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Orthopaedic surgeons are specialist doctors who diagnose and manage conditions related to the musculoskeletal system of the human body. They mainly manage these conditions with surgical interventions, but there is more to these doctors' schedules.

Orthopaedics is a specialised surgical discipline that involves the diagnosis and management of conditions concerning the musculoskeletal system. Orthopaedic surgeons use both surgical and conservative measures to treat musculoskeletal trauma, soft tissue injuries and infections, spinal conditions, sports injuries, degenerative diseases as well as congenital disorders, tumours and infections involving the muscles and bones. 

Orthopaedic surgery can require working for long hours and being on one's feet for a long duration of time performing physical labour in the operating room. One's resolve needs to be strong, and keeping physically fit is a big advantage for being able to keep up with the demands of this surgical discipline.


Orthopaedic training involves first completing the 5 to 6 year undergraduate degree, depending on which country you live in, of bachelor of medicine and surgery which qualifies a student in becoming a medical doctor. Thereafter internship training of 1-2 years needs to be completed before a doctor can specialise in orthopaedic surgery.

If an orthopaedic surgery post is available at the academic institution the doctors chooses to specialise at, and if there are consultants available to mentor and train new candidates, then the Aspiring doctor can apply for such position. If the doctor's application is accepted and the interview phase is successful, then the candidate can begin training as a specialist orthopaedic surgeon. If a post is not available yet, then the doctor can take a medical officer position where they can work in the orthopaedic department and gain valuable experience while waiting for a post to become available.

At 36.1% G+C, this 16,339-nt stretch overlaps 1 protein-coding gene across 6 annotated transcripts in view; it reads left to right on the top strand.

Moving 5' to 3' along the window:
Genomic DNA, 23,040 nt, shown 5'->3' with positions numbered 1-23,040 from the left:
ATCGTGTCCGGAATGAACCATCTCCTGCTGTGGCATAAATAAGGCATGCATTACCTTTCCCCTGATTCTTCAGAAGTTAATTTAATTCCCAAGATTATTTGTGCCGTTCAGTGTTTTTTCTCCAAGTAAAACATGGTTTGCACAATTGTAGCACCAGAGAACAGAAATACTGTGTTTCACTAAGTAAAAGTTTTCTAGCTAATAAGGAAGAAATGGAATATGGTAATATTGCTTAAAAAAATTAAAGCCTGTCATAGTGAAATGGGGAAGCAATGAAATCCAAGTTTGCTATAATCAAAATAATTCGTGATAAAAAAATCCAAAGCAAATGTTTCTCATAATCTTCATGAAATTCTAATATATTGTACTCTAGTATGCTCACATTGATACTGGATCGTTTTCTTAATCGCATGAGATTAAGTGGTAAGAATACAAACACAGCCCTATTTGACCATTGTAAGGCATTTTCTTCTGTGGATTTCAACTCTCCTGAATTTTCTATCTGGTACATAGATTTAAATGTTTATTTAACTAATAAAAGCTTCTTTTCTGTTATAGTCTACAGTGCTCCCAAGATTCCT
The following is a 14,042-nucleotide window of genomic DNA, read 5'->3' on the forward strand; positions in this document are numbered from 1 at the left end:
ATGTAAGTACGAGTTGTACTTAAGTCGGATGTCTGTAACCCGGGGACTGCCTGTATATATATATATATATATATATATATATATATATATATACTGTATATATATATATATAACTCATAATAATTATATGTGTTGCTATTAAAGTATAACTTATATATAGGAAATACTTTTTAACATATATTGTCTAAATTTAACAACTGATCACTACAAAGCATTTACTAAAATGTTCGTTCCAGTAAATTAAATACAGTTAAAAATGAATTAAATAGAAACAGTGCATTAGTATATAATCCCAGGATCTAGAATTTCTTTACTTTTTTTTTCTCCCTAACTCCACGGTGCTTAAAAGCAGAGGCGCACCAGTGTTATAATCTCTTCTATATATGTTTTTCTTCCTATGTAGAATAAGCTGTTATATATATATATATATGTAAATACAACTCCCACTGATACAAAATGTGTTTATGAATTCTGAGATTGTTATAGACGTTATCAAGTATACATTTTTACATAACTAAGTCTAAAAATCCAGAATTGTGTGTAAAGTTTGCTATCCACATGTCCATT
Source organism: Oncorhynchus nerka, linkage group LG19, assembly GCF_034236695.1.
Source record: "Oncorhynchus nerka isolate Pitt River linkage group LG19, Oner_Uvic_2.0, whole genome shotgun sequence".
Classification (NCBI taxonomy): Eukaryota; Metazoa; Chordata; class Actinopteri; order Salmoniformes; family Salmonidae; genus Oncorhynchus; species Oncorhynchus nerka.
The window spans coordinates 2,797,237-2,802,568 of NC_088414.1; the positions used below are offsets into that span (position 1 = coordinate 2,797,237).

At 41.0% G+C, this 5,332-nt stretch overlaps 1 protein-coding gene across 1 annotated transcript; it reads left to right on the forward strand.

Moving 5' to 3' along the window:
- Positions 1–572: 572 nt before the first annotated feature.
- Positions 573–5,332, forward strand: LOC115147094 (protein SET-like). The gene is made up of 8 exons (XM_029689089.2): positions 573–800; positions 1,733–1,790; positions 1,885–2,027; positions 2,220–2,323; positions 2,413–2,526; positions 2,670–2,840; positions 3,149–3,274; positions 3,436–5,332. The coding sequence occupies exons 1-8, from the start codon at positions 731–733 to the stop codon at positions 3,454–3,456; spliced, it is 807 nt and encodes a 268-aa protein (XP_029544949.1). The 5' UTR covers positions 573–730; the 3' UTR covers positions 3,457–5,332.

The postgraduate training in this discipline lasts 5 years and when it is completed successfully, the doctor is then a specialist orthopaedic surgeon.


Orthopaedic surgeons can then decide to continue in private practice or work in a state run hospital where they diagnose and manage general orthopaedic cases such as simple or complicated fractures, soft tissue infections and trauma cases. These doctors can, however, also decide to sub-specialise further and would therefore need to complete a further 1-2 years of fellowship training in their chosen sub-specialty. Orthopaedic sub-specialties include the following:

  • Total joint reconstruction/replacement, known as arthroplasty
  • Shoulder and elbow surgery
  • Hand surgery
  • Orthopaedic trauma
  • Spinal surgery
  • Foot and ankle surgery
  • Pediatric orthopaedics
  • Surgical sports medicine
  • Musculoskeletal oncology

Most common orthopaedic procedures

The following list mentions the most commonly performed orthopaedic surgeries in order, starting from the most often performed procedure.

  • Knee arthroscopy with meniscectomy
  • Arthroscopy and decompression of the shoulder joint
  • Knee arthroscopy and chondroplasty
  • Carpal tunnel release
  • The removal of surgical implants
  • Knee replacement
  • Knee arthroscopy and anterior cruciate ligament reconstruction
  • Repair of femoral neck fracture
  • Debridement of skin, muscle, bone or a fracture
  • Hip replacement
  • Knee arthroscopy repair of both menisci
  • Repair of rotator cuff tendon in shoulder
  • Shoulder arthroscopy with distal clavicle excision
  • Laminectomy of spinal vertebra
  • Repair fracture of radius and/or ulna
  • Shoulder arthroscopy and debridement
  • Repair of bimalleolar ankle fracture 
  • Repair of fracture of the distal part of the radius
  • Lumbar spine fusion
  • Lower back intervertebral disc surgery
  • Repair of femoral shaft fracture
  • Repair of fibula fracture in ankle
  • Repair of femoral trochanteric fracture
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